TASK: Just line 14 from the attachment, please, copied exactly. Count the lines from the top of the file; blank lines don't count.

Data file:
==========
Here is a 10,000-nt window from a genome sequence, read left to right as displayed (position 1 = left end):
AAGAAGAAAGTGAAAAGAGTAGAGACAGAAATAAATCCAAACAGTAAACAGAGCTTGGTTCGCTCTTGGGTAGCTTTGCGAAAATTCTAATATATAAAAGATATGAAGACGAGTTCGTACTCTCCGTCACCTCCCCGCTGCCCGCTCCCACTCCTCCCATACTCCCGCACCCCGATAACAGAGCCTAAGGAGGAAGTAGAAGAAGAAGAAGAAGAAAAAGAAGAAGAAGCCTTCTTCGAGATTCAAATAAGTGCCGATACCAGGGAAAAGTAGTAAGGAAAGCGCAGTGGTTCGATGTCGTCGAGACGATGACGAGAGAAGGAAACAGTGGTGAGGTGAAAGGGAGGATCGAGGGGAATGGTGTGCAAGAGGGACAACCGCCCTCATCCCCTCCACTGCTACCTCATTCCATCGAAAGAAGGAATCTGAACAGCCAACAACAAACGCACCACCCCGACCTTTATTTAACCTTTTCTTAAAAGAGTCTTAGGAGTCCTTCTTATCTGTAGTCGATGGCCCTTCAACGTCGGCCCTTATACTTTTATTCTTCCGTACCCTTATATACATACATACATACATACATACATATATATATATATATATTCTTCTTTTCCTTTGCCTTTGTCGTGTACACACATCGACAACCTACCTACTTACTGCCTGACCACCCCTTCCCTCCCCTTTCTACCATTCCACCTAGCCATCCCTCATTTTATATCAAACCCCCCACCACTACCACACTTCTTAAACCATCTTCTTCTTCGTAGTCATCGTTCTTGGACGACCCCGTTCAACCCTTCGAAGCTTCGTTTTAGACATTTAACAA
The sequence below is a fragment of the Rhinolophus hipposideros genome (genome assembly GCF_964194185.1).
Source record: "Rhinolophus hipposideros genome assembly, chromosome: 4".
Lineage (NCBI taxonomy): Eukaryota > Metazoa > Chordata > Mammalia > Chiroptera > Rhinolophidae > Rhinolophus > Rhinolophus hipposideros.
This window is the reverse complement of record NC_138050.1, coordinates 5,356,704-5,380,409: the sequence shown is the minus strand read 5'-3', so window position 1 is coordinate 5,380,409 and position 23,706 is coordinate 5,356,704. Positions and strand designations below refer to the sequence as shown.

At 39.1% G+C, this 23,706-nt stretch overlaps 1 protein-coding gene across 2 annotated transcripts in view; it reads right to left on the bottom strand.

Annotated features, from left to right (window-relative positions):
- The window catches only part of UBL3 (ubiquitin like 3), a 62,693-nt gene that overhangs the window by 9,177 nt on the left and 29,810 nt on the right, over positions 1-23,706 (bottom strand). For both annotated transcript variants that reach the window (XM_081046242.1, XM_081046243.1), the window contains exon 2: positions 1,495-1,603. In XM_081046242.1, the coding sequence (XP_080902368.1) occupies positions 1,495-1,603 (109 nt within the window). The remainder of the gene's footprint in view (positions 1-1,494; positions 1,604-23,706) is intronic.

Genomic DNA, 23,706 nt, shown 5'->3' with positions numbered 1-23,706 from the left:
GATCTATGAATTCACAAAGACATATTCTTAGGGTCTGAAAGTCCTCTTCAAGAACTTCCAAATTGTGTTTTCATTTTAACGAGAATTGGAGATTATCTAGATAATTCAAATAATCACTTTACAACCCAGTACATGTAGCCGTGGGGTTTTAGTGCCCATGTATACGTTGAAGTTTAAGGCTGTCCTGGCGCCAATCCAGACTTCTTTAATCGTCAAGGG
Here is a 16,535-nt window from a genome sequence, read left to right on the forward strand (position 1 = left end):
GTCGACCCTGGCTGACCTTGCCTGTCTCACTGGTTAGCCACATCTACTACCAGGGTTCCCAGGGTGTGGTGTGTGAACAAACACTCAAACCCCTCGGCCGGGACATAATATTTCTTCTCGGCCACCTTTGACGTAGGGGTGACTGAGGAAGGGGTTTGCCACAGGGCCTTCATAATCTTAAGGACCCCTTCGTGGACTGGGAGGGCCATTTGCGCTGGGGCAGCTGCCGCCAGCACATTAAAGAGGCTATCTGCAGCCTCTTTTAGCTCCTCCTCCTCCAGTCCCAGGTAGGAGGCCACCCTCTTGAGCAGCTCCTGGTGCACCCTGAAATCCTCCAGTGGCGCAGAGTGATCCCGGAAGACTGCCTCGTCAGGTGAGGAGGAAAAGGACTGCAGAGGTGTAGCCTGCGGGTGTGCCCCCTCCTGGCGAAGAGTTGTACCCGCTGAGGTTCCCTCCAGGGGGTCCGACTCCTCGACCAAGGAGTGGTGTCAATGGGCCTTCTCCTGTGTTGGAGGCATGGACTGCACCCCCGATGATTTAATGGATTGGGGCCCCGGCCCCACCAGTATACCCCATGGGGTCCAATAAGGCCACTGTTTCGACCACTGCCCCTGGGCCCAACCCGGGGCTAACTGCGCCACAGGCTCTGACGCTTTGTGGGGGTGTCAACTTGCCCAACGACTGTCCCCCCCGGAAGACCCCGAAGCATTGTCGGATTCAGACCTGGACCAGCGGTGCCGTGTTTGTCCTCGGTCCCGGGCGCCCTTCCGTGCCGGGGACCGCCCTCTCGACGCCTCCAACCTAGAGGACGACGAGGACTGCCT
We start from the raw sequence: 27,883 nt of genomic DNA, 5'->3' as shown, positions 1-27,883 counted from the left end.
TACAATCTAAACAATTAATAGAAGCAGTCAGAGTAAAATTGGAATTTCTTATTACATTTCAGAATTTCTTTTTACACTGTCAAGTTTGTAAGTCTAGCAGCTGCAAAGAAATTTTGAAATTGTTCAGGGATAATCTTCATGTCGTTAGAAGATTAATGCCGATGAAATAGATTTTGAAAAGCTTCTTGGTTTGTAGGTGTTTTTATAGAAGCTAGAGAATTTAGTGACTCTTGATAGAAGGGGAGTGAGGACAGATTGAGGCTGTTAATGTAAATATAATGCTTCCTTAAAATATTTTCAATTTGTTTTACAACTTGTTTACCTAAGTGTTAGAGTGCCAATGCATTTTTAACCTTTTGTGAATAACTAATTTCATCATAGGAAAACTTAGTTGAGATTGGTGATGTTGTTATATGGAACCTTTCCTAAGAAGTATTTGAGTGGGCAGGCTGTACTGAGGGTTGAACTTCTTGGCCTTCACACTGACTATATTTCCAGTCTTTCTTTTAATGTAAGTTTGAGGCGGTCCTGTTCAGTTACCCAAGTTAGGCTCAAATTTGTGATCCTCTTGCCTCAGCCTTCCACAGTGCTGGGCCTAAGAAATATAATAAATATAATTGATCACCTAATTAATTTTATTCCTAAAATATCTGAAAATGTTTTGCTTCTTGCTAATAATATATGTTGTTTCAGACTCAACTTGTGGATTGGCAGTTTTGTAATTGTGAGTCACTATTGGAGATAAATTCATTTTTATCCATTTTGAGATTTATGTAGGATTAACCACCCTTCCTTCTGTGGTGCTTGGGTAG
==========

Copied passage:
We start from the raw sequence: 27,883 nt of genomic DNA, 5'->3' as shown, positions 1-27,883 counted from the left end.